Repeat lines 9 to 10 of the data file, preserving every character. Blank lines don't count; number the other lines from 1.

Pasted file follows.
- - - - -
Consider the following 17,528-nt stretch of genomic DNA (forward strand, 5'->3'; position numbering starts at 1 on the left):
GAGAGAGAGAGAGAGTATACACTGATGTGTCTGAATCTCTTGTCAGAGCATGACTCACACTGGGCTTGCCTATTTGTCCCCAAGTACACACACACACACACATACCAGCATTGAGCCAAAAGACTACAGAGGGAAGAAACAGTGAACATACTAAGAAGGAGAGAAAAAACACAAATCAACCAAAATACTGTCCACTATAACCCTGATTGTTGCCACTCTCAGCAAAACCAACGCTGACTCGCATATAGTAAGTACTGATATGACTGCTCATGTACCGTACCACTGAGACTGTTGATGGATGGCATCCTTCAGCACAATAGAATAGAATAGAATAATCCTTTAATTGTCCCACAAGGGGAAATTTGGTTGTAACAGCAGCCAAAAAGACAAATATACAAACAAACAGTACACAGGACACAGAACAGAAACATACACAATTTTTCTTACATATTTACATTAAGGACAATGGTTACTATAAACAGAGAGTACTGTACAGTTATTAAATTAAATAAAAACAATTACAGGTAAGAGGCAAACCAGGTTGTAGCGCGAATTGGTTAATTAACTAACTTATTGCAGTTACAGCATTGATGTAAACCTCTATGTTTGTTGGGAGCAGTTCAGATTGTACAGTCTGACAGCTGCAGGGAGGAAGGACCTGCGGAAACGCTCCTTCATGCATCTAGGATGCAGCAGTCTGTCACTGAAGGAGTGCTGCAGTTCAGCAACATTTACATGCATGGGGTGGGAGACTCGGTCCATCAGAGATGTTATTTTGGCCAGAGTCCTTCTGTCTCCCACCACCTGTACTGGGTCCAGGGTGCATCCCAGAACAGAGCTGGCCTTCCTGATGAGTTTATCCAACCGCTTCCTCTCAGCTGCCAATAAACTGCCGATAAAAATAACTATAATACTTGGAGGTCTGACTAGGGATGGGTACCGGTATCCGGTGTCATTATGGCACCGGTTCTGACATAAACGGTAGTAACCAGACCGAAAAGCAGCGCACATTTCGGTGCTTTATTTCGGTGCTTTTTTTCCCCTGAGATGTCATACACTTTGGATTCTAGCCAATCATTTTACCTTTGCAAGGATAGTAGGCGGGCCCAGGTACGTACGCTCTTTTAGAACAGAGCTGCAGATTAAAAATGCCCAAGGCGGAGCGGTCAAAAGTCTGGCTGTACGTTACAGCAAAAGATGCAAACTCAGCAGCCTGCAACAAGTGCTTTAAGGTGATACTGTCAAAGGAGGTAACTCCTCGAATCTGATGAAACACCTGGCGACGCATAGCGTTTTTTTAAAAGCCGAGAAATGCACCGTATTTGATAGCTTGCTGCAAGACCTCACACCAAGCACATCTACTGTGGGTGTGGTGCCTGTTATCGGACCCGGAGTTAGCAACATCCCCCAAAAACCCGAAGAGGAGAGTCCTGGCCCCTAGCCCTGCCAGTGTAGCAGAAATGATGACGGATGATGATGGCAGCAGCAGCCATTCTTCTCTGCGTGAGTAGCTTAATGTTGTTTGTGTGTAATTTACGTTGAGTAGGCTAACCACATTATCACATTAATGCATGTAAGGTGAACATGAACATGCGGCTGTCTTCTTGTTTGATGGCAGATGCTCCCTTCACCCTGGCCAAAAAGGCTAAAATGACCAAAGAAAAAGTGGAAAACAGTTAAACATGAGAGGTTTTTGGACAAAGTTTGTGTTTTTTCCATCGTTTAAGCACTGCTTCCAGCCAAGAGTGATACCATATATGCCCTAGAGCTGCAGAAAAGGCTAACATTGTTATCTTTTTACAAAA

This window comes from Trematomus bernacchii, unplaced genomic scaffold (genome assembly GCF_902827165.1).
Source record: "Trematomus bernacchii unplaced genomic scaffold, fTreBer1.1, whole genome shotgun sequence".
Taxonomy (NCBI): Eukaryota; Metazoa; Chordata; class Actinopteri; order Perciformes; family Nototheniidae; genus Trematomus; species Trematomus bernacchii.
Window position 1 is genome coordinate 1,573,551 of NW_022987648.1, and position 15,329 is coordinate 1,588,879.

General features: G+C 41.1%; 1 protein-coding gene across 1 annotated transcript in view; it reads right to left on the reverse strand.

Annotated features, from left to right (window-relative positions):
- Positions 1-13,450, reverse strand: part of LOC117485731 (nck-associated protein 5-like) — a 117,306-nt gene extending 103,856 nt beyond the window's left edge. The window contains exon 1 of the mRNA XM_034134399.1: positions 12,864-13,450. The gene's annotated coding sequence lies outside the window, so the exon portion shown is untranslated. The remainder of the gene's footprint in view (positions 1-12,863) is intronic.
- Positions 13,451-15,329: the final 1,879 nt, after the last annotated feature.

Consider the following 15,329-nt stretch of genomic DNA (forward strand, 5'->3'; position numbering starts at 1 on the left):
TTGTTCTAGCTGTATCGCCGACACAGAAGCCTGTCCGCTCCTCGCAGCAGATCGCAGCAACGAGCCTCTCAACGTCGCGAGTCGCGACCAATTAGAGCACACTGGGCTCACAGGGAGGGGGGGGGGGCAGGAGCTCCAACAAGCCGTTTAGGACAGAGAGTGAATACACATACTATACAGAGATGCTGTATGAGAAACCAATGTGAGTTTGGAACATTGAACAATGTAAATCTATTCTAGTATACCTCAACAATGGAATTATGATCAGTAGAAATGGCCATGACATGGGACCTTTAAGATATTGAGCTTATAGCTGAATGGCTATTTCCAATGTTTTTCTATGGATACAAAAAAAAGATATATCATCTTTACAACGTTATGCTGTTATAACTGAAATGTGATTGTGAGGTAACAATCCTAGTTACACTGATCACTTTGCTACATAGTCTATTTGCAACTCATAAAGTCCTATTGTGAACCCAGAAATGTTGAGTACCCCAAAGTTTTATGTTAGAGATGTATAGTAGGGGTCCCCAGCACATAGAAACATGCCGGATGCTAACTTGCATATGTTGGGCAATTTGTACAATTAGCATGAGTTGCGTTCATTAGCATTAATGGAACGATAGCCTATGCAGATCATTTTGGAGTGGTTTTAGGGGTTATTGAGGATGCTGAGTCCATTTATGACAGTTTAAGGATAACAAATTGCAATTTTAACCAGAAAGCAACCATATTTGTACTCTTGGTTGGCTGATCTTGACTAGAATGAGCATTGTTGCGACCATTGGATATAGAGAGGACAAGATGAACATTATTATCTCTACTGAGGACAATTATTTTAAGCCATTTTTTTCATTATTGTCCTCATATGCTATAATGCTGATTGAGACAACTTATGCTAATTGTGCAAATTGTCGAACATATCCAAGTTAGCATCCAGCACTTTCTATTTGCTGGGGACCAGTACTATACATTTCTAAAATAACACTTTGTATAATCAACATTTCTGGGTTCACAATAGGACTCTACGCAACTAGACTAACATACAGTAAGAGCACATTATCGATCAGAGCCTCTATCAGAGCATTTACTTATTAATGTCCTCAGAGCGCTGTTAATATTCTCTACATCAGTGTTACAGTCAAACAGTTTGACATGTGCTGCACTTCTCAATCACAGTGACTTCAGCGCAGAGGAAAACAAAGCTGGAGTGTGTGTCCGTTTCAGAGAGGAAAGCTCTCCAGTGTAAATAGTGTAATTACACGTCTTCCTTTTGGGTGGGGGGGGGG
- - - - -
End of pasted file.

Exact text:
- Positions 1-13,450, reverse strand: part of LOC117485731 (nck-associated protein 5-like) — a 117,306-nt gene extending 103,856 nt beyond the window's left edge. The window contains exon 1 of the mRNA XM_034134399.1: positions 12,864-13,450. The gene's annotated coding sequence lies outside the window, so the exon portion shown is untranslated. The remainder of the gene's footprint in view (positions 1-12,863) is intronic.
- Positions 13,451-15,329: the final 1,879 nt, after the last annotated feature.